• Using or abusing methadone despite negative life consequences
  • Craving methadone or using it compulsively
  • Taking methadone for pleasure or for a high
  • Habitual use of methadone to prevent withdrawal symptoms
Ready to get help?
Call now to be connected with a compassionate treatment specialist.
Call us now (24/7)
(855) 977-9303

A Growing and Deadly Problem

Because methadone's pain-reducing effects are long-lasting, it is often used for severe pain relief and under the supervision of medical professionals responsible for monitoring its effectiveness. Individuals who self-medicate using methadone run the risk of experiencing severe, potentially fatal side effects. The risk of overdose is largely increased among unregulated methadone users who may accidentally or intentionally misuse the drug to produce highs, treat pain, or simply because of lack of knowledge. In fact, thousands of people suffer accidental deaths each year from overdosing on methadone.

A disturbing trend among methadone abusers is the propensity to mix methadone with alcohol or other drugs. Methadone, being a depressant, may cause deadly consequences when mixed with other depressants, such as alcohol. Combining methadone with alcohol often produces low blood pressure and respiratory depression. Even when used according to prescription, one should never mix methadone with other drugs, even natural or herbal remedies.

The statistics for methadone related deaths are alarming.

  • The number of poisoning deaths involving methadone increased from 790 to 5,420 between 1999 and 2006, most likely on account of its increased use as pain medication.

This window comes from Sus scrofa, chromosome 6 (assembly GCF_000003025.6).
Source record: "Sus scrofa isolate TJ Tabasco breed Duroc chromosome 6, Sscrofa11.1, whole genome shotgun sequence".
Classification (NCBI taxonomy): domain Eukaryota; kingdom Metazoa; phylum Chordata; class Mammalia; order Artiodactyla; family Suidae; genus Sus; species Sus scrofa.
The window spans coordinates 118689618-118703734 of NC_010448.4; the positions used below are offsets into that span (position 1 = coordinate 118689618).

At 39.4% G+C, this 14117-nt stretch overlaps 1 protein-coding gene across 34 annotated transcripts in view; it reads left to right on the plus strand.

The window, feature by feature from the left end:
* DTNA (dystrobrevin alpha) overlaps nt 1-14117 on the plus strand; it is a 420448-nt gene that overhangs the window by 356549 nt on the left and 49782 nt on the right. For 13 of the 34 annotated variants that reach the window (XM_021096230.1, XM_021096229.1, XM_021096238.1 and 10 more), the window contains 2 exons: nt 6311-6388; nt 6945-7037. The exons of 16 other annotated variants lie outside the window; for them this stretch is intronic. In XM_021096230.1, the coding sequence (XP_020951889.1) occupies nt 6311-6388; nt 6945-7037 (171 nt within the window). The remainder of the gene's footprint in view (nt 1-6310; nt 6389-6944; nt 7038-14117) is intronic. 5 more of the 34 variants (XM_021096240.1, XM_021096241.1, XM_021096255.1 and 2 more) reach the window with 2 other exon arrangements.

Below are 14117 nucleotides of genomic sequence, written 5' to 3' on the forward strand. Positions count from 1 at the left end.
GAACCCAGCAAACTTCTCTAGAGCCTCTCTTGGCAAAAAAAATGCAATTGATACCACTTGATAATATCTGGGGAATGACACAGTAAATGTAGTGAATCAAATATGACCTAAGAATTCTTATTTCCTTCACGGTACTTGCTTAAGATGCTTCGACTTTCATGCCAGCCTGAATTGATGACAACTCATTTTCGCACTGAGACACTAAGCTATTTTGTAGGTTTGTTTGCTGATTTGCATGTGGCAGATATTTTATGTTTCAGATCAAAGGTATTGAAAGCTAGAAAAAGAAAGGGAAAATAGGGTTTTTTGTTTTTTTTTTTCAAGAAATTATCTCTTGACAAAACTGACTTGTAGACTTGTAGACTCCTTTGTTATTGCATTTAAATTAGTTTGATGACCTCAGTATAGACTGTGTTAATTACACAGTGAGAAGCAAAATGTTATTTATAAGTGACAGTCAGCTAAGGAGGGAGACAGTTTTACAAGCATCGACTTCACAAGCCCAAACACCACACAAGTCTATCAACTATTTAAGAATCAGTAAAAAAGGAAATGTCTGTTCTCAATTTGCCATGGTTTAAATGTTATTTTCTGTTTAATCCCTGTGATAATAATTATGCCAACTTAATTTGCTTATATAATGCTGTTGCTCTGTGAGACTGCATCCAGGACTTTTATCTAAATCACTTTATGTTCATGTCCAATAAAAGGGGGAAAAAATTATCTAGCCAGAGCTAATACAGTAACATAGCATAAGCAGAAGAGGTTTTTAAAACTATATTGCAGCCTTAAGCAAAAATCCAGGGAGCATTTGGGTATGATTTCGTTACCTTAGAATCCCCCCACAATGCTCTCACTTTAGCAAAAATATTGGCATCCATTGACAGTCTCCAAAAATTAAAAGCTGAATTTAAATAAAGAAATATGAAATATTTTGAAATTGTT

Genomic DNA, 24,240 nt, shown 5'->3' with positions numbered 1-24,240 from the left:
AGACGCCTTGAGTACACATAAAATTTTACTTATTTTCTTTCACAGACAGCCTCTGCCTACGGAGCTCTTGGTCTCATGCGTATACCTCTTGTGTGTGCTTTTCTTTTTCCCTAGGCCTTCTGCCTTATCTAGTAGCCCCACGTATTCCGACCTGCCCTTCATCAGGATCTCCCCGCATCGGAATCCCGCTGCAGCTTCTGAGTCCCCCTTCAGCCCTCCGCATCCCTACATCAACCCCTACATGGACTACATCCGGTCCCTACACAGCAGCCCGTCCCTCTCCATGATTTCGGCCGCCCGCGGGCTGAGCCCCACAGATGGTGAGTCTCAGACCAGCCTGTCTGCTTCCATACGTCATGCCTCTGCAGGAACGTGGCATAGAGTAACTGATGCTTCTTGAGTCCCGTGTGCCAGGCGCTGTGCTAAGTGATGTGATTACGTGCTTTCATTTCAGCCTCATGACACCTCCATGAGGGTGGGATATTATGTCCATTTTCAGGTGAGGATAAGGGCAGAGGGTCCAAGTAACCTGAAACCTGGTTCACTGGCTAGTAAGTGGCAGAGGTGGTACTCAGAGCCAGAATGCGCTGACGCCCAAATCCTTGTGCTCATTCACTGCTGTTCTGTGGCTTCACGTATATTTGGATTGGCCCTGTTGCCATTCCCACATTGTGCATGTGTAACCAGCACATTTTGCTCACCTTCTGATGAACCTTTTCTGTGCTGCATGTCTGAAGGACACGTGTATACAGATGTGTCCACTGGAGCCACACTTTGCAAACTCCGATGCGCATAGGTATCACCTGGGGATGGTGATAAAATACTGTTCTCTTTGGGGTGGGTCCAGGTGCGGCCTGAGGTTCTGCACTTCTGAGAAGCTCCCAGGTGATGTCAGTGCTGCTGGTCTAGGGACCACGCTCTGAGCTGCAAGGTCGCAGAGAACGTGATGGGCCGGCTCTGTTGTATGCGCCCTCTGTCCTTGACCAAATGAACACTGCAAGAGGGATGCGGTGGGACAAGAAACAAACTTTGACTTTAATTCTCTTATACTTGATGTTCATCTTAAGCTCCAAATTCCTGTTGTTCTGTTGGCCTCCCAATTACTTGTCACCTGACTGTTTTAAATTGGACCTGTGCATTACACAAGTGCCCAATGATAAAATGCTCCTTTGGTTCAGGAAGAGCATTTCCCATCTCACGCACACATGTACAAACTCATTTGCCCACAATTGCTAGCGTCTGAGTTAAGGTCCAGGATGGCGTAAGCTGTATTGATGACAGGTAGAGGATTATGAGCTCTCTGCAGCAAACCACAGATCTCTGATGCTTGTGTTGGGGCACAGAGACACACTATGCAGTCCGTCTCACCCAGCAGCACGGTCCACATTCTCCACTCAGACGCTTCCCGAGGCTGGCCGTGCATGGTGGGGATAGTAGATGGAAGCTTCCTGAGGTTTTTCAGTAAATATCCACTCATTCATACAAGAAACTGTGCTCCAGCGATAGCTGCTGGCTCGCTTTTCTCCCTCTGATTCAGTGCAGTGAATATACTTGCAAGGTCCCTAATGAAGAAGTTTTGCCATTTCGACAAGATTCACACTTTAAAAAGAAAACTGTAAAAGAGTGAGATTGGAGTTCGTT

• According to the U.S. National Center for Health Statistics, medical examiners listed methadone as playing a role in nearly 4,000 deaths in 2004. More than 80% were listed as accidental. Most of these deaths involved combining methadone with other drugs.
  • In 2008, there were 750,000 methadone prescriptions written for pain relief.
  • According to a 2012 statement from the Centers for Disease Control and Prevention (CDC), methadone accounts for nearly a third of opioid-associated deaths.
  • About 120,000 people take Methadone to control their heroin addiction.
  • According to the CDC, About 20 percent of methadone patients continue the opiate-substitute treatment for more than 10 years.

Methadone Withdrawal

Methadone abuse is sometimes easier to spot by looking for withdrawal symptoms. Those who voluntarily stop using methadone may experience withdrawal symptoms, which sometimes can be severe. This is one of the reasons that support throughout the addiction recovery process plays such a critical role,  as it gives the drug abuser or addict hope that he or she can overcome the addiction.

As withdrawal symptoms begin and proceed, addiction causes one to become fixated on obtaining more of the drug. If an individual with these or similar symptoms insists on getting money and leaving the house or office, you may want to investigate further.

Withdrawal from Methadone may cause the following symptoms:

  • Flu like symptoms, including aches, fever, sweating and chills
  • Anxiety or pain
  • Elevated heart rate
  • Excessive perspiration
  • Abdominal cramps
  • Irritability
  • Paranoia
  • Agitation
  • Drug cravings
  • Insomnia
  • Hallucinations
  • Suicidal thoughts
Guidance from a medical professional is crucial to one's comfort and safety throughout the methadone detox process. Immediate and complete termination of use may cause symptoms to worsen significantly. In many cases, professionals recommend tapering doses under careful monitoring in tangent to mental health counseling to overcome addiction.